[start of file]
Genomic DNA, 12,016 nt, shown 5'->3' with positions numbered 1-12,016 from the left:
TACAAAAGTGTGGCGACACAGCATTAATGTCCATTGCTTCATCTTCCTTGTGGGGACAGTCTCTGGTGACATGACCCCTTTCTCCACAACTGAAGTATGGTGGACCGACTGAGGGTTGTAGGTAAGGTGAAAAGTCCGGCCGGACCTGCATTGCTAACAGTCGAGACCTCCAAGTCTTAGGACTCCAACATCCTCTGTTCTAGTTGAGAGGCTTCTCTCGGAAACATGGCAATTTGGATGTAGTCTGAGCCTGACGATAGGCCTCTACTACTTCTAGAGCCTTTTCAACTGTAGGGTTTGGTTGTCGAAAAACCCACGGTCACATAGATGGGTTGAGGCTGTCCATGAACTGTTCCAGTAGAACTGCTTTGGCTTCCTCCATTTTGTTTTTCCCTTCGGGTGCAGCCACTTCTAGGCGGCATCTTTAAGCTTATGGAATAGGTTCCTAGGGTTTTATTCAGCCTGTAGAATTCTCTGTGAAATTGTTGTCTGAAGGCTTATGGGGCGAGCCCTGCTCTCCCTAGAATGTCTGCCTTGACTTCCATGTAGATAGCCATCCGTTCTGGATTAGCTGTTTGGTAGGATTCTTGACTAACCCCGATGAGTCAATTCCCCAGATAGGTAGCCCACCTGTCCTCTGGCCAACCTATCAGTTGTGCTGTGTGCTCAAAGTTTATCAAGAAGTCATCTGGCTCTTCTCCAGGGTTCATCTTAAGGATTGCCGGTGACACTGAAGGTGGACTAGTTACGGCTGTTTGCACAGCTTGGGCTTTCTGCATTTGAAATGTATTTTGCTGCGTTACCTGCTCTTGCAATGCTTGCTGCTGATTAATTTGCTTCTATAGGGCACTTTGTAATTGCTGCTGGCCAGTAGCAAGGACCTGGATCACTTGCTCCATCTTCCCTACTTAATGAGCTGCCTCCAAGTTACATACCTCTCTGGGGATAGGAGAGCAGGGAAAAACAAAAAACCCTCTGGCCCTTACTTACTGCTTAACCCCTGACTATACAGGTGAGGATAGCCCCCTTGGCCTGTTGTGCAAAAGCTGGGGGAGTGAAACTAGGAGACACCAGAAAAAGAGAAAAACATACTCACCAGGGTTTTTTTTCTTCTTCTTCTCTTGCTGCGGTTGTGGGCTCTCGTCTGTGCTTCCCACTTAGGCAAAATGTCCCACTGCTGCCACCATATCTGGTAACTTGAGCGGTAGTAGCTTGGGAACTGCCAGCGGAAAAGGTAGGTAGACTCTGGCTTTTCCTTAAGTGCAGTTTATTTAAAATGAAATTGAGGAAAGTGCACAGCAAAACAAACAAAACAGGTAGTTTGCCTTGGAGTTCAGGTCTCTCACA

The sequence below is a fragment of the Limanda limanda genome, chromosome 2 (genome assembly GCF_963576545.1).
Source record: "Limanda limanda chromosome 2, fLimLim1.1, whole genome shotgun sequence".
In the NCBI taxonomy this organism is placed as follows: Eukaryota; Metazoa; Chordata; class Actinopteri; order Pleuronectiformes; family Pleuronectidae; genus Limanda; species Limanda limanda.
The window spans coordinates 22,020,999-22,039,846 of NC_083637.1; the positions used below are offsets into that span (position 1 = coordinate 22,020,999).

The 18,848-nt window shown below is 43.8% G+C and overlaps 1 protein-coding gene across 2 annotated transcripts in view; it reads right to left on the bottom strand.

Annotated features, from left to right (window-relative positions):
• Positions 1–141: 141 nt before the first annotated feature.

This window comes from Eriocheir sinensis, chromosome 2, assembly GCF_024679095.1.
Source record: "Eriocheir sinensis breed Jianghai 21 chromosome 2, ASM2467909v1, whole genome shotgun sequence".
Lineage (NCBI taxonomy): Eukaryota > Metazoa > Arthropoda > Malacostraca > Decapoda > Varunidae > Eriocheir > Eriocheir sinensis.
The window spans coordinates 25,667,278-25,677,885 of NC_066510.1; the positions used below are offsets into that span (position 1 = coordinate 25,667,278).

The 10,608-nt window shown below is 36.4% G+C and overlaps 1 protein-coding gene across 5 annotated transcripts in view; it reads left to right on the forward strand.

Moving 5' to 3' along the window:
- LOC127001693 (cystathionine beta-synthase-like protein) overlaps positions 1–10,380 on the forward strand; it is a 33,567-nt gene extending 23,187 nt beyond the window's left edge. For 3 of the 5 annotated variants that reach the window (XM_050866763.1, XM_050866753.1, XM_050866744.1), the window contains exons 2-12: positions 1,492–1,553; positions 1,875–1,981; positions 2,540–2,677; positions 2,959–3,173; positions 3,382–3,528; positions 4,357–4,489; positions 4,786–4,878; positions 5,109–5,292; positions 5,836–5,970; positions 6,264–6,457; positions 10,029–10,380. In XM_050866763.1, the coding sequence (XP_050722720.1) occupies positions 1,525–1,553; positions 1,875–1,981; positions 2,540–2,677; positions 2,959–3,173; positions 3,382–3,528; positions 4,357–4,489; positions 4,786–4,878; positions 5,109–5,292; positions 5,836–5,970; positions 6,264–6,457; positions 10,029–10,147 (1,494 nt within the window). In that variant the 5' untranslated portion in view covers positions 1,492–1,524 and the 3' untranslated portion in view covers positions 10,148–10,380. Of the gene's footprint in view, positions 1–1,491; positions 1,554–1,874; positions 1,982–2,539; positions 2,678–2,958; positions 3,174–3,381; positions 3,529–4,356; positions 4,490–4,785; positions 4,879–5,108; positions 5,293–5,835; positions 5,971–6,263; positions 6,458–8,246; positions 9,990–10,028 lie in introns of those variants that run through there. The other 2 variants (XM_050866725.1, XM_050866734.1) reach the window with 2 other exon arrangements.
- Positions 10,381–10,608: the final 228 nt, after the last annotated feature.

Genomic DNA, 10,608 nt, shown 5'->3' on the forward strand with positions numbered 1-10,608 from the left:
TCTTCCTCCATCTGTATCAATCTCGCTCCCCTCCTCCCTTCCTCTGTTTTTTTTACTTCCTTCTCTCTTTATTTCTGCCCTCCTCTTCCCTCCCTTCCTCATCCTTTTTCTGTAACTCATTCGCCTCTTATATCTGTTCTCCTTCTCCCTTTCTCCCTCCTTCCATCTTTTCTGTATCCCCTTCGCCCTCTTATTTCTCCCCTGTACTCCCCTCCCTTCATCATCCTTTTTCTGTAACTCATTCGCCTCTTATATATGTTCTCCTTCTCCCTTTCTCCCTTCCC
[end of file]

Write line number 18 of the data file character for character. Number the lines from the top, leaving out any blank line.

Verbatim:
Genomic DNA, 10,608 nt, shown 5'->3' on the forward strand with positions numbered 1-10,608 from the left: